Little moments. Little thoughts. Vignettes of stories to share with you.


On the weekend, I got to hang out in a magical artist’s studio with friends & kidliwinks. We painted up a colourful storm, and after a while the kids drifted away into their own world in the garden, as they are want to do. It was especially precious because my eldest kid was reunited with her best friend from kindergarten in Canberra. And it’s been so many years that neither of them could really remember each other, but they just fell back into the sweetest playing. It made my mama heart very, very full. Also: that garden, that afternoon, that moment… all of it reminded me why we moved here. To cultivate the wild and the florid green in our children.


Sometimes I think I will have a great life as a widow. There’s a part of me that is so solitary, so self-contained, that I think I need only my own company to be happy, that I have missed my calling as a monk or a hermit. I think to myself that I would be fine, fine, completely fine in my life post-husband. I imagine that I’d have a little apartment filled to the brim with art and books, and I’d happily dole out my days walking the river, reading, scribbling in my journal and talking to plants and wild animals.

But then I actually have… time away from my husband. And the first few hours are gladness and rapture. But soon, my compass needle rights and it points only to him, him, him. And I want to run wildly back to him, a  groping my way in the dark just to sniff him, to cover myself with the pelt of him.

And I realise then: actually, maybe I won’t be such a great widow after all.

Not if it means being without him.


Once, I was waiting in the grocery store line
And I saw someone that I thought was someone
And I merrily waved to her
And gave her a giant hug
And she was obliging and kind but slightly confused
She wasn’t the person I was thinking of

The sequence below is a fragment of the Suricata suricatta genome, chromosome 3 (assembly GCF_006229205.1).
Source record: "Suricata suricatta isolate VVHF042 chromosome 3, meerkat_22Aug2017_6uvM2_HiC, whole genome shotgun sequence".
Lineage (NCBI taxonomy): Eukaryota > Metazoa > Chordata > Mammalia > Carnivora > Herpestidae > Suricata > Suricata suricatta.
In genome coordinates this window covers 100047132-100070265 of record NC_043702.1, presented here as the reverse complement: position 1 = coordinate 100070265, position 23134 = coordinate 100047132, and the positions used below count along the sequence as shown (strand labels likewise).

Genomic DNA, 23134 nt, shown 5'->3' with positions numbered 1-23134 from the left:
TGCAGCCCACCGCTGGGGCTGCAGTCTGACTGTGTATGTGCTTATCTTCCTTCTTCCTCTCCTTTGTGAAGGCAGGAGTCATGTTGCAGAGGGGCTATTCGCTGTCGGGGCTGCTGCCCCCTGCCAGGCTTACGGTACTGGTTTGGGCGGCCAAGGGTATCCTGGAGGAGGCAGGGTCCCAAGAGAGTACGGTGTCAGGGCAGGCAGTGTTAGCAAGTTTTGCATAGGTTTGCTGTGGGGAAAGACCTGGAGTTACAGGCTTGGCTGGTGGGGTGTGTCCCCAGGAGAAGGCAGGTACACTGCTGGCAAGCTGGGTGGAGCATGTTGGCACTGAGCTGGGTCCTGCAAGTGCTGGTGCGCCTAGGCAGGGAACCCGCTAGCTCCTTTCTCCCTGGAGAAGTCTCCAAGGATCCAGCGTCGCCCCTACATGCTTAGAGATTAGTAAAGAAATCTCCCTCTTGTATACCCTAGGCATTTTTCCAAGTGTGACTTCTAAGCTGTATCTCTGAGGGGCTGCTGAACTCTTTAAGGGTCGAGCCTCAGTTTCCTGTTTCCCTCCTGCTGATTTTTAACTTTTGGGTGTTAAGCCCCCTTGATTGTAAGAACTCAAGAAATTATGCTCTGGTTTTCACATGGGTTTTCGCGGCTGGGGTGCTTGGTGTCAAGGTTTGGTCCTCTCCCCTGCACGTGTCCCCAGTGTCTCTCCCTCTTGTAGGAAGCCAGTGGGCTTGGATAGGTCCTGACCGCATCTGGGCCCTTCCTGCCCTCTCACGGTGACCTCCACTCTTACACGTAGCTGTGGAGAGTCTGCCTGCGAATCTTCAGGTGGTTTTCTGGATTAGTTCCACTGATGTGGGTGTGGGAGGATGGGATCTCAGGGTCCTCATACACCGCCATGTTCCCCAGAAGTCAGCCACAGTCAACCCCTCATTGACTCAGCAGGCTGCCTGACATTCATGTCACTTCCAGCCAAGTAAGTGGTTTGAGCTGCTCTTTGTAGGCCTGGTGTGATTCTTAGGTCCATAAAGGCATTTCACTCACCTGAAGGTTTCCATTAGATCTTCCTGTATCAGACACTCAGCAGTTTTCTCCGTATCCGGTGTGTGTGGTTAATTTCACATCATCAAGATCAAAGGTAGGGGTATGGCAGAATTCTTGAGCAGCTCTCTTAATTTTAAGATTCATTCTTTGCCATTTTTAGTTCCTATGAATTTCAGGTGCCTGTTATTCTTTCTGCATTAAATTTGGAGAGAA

She was someone else
She was a mum at my kid’s school
That I’d never spoken to before.


When my littlest was a toddler, we taught her how to play Scissors, Paper, Rock.

Except for every turn, she would do scissors, and then would chop up our scissors, papers and rocks with her pudgy toddler fingers, all while merrily chirping “cut, cut, cut.”

Her scissors trumped all else, and it didn’t matter how often we corrected her. Just merrily: “cut, cut, cut” as tiny fingers gouged tenderly at ours until we acquiesced.

And of course we did acquiesce. Toddler Mermaid Daughter #2’s CUT CUT CUT was the winning move, the one that trumped all else, the one that made us all giggle uncontrollably.

She had strawberry blonde hair that curled at the ends, almond-shaped eyes, wrists that were fat with deliciousness. We were helpless in the storm of her gladness. We still are.

My eldest daughter was six, and would coo as though she was witnessing the most adorable creature on earth: “Oh Mum, she’s just SO CUTE. I love her the MOST. I love you and Daddy, but I love Beffy the MOST.”

She is seven now, and her hair has straightened, her wrists have thinned, her legs tripled upon themselves. And now, when we play Rock, Paper, Scissors, we all clamour to play the winning move: just CUT CUT CUT, relentlessly, joyfully, tenderly, despite all the rules.

Because that’s what she taught us all to do, five years ago. That’s what she teaches us now.



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